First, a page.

Most diners have experienced an awkward moment when it comes to paying the bill at the end of the night.
But an Irish startup has come up with a solution to bill-splitting woes after Zazu founder Ivano Cafolla recognised a familiar frustration when he was running a bar in Dublin’s city centre.
He had worked in the bar and restaurant scene for more than 20 years, starting in the family business at the age of 15 and subsequently working as a bar promoter and DJ. He set up clubbing promotion brand Afterdark in 2006, then No.5 Vinoteca on Dublin’s Merrion Row.
The venue was using ResDiary to manage bookings.
However, the platform had its limitations, Mr Cafolla says, because there was no consumer front-facing app.
He found that bookings were time-consuming and often the venue was missing out on marketing opportunities as they were not obtaining accurate contact details of customers.
Answering the phone in the middle of a busy restaurant, spelling out unusual names and emails, meant they were missing out on collecting important information, he says.
“With Zazu, the consumer downloads the app and inputs their name, mobile number, and email. So when a booking request goes to the venue, they’re getting all of the correct information straight away. They simply need to accept or reject
“The booking can happen in seconds with the app, versus one or two minutes by phone.”
His experience running No. 5 was that staff could spend 15 to 20 minutes helping a large group to split a bill. With Zazu, diners can easily figure out their share and the waiter can continue to serve.
And he says the bill-splitting element can encourage customers to spend more. “It’s so competitive out there in the restaurant, bar, and nightclub business. Each venue wants an advantage.”
The app cuts out undercharges if someone has forgotten they ordered a coffee or a glass of wine.
“At lunchtime, where the venues make their money is not on the €10 soup and sandwich, it’s on the coffee. So if a coffee is missed on the bill and you multiply a couple of tables every month, a lot of revenue is lost over the year,” he says.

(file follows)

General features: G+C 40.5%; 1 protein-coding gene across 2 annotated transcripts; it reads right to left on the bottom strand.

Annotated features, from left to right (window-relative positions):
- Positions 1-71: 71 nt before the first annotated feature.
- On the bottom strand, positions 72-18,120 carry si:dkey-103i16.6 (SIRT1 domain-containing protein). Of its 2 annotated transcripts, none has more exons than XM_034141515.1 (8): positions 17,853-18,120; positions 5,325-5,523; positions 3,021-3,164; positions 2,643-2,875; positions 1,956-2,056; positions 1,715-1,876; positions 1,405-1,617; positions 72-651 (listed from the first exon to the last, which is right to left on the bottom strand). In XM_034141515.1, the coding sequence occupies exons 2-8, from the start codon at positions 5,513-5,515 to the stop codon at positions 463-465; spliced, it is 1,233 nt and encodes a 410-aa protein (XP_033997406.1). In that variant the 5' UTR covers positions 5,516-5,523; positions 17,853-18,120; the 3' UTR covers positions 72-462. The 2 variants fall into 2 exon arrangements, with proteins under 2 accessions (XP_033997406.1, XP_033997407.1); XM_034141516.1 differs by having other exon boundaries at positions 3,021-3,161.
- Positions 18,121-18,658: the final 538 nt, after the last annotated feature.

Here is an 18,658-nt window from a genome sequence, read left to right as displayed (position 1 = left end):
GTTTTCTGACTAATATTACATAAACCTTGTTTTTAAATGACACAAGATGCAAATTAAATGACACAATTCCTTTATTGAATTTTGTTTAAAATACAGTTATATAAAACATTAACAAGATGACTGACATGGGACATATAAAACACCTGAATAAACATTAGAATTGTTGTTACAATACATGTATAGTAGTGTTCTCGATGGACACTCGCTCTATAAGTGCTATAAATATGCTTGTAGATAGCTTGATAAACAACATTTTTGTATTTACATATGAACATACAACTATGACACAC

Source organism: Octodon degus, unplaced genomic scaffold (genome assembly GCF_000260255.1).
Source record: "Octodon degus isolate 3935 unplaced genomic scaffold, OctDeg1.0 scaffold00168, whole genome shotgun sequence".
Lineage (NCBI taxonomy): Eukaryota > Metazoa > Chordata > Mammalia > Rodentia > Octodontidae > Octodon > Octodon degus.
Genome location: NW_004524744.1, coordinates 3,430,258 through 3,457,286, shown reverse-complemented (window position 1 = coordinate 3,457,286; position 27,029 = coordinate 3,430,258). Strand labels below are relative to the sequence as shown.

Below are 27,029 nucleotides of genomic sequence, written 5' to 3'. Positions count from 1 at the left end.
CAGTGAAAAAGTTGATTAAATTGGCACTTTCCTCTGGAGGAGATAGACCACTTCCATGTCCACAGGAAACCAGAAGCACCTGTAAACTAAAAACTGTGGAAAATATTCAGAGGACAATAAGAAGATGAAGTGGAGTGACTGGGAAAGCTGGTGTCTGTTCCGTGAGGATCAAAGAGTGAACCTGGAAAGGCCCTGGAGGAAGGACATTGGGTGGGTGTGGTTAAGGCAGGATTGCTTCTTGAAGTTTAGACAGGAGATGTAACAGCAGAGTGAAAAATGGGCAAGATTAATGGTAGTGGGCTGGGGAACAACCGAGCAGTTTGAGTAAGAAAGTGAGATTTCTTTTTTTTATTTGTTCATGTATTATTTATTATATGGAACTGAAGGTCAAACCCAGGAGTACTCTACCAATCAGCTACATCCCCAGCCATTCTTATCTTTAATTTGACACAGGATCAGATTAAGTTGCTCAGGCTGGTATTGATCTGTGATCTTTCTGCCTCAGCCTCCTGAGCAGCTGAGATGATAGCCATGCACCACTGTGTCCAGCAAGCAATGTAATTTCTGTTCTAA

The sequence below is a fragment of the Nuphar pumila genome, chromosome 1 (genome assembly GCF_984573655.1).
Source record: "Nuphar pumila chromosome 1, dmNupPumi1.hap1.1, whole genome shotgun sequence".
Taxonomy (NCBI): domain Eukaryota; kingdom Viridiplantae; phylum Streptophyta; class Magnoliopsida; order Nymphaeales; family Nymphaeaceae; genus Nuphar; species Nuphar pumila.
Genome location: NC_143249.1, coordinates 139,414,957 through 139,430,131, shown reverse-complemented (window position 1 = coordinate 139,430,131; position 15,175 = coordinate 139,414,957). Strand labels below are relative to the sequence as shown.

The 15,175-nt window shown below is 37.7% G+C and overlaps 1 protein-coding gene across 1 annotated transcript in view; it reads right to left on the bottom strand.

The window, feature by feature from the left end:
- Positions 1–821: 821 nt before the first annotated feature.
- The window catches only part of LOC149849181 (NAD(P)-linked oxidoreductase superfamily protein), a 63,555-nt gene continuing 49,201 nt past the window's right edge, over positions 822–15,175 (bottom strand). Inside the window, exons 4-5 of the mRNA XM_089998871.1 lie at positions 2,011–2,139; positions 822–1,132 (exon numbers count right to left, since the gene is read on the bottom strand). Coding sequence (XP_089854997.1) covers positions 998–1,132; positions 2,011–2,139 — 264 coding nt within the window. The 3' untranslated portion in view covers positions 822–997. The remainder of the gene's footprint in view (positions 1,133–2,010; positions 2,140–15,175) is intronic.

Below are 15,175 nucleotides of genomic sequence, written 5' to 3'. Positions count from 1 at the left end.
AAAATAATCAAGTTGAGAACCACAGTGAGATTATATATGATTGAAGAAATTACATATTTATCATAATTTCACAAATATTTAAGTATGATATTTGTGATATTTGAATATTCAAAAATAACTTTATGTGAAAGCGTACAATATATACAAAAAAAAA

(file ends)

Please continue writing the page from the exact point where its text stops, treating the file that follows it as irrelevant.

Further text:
When it comes time to pay the bill, the waiter prints off the receipt and takes a photo of it with the app. The bill is sent to the group’s host and the other diners in the party.
Each person can pay their share through the app and will receive a receipt for the amount they have paid, as well as a copy of the receipt for the total.
A benefit for customers is that the receipt is stored on their phone and an email is readily available to help claim expenses, he says.
Being mindful of GDPR data protection regulations, Zazu uses Stripe as its payment provider, and doesn’t store credit card details.
Zazu’s revenue model is based on a €100 monthly subscription for the venue, plus a small percentage of bills. The app is free for the customer. An exception is if they use a queue-skipping feature for nightclubs where Zazu takes a portion of the entry fee.
Early on, Mr Cafolla approached John Moore, founder of medtech firm 3D4Medical, for advice. The entrepreneur invested €50,000 in Zazu.
Having launched a beta version in late 2017, the app went live in March 2019. Currently, around 20 venues are using Zazu, and Mr Cafolla projects he will have up to 70 signed up by the end of May.
He has recently signed up Paddy McKillen Jr’s Press Up Group. Other clients include Alan Clancy’s NolaClan, Marco Pierre White, and the Michael Wright Group.
He raised £250,000 having registered an office in the North to avail of tax relief under the UK’s Seed Enterprise Investment Scheme, and plans a further fundraising round with the goal of launching Zazu in the UK by the end of the summer.